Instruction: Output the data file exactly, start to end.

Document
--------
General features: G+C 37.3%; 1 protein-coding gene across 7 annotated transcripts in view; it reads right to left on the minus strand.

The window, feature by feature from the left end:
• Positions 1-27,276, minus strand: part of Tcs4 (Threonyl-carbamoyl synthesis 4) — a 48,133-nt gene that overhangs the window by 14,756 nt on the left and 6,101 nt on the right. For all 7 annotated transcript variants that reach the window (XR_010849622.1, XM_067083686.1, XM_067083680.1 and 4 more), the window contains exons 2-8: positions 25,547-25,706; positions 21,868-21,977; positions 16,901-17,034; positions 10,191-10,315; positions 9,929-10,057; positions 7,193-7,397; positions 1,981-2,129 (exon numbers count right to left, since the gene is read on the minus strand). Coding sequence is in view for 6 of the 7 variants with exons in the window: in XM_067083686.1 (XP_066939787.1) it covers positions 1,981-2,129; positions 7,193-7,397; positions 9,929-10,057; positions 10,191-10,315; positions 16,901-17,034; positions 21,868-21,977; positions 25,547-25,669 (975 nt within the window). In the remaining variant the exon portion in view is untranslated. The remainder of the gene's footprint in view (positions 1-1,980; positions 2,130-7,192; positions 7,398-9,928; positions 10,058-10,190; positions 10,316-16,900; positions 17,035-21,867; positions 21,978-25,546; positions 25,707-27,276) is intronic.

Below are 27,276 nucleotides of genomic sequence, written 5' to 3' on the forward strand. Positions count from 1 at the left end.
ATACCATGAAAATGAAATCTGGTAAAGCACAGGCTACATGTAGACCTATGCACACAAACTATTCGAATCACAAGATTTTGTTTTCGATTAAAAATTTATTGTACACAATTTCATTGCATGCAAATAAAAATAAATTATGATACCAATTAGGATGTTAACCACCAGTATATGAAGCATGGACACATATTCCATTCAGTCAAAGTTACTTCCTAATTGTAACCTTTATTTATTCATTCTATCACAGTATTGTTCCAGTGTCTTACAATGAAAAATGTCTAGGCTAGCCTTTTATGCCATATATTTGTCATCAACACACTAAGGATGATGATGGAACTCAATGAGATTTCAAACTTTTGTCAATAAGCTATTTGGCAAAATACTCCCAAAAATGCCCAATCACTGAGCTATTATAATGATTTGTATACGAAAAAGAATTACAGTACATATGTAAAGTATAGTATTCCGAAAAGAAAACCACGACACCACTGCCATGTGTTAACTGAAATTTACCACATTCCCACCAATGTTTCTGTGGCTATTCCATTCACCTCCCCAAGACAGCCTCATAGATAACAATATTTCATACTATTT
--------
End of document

General features: G+C 37.3%; 1 protein-coding gene across 7 annotated transcripts in view; it reads right to left on the minus strand.

The window, feature by feature from the left end:
• Positions 1-27,276, minus strand: part of Tcs4 (Threonyl-carbamoyl synthesis 4) — a 48,133-nt gene that overhangs the window by 14,756 nt on the left and 6,101 nt on the right. For all 7 annotated transcript variants that reach the window (XR_010849622.1, XM_067083686.1, XM_067083680.1 and 4 more), the window contains exons 2-8: positions 25,547-25,706; positions 21,868-21,977; positions 16,901-17,034; positions 10,191-10,315; positions 9,929-10,057; positions 7,193-7,397; positions 1,981-2,129 (exon numbers count right to left, since the gene is read on the minus strand). Coding sequence is in view for 6 of the 7 variants with exons in the window: in XM_067083686.1 (XP_066939787.1) it covers positions 1,981-2,129; positions 7,193-7,397; positions 9,929-10,057; positions 10,191-10,315; positions 16,901-17,034; positions 21,868-21,977; positions 25,547-25,669 (975 nt within the window). In the remaining variant the exon portion in view is untranslated. The remainder of the gene's footprint in view (positions 1-1,980; positions 2,130-7,192; positions 7,398-9,928; positions 10,058-10,190; positions 10,316-16,900; positions 17,035-21,867; positions 21,978-25,546; positions 25,707-27,276) is intronic.

Below are 27,276 nucleotides of genomic sequence, written 5' to 3' on the forward strand. Positions count from 1 at the left end.
ATACCATGAAAATGAAATCTGGTAAAGCACAGGCTACATGTAGACCTATGCACACAAACTATTCGAATCACAAGATTTTGTTTTCGATTAAAAATTTATTGTACACAATTTCATTGCATGCAAATAAAAATAAATTATGATACCAATTAGGATGTTAACCACCAGTATATGAAGCATGGACACATATTCCATTCAGTCAAAGTTACTTCCTAATTGTAACCTTTATTTATTCATTCTATCACAGTATTGTTCCAGTGTCTTACAATGAAAAATGTCTAGGCTAGCCTTTTATGCCATATATTTGTCATCAACACACTAAGGATGATGATGGAACTCAATGAGATTTCAAACTTTTGTCAATAAGCTATTTGGCAAAATACTCCCAAAAATGCCCAATCACTGAGCTATTATAATGATTTGTATACGAAAAAGAATTACAGTACATATGTAAAGTATAGTATTCCGAAAAGAAAACCACGACACCACTGCCATGTGTTAACTGAAATTTACCACATTCCCACCAATGTTTCTGTGGCTATTCCATTCACCTCCCCAAGACAGCCTCATAGATAACAATATTTCATACTATTT